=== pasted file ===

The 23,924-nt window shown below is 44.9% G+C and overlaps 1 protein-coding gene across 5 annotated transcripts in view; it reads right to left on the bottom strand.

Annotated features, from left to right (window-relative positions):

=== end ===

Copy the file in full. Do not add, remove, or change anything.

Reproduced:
The 23,924-nt window shown below is 44.9% G+C and overlaps 1 protein-coding gene across 5 annotated transcripts in view; it reads right to left on the bottom strand.

Annotated features, from left to right (window-relative positions):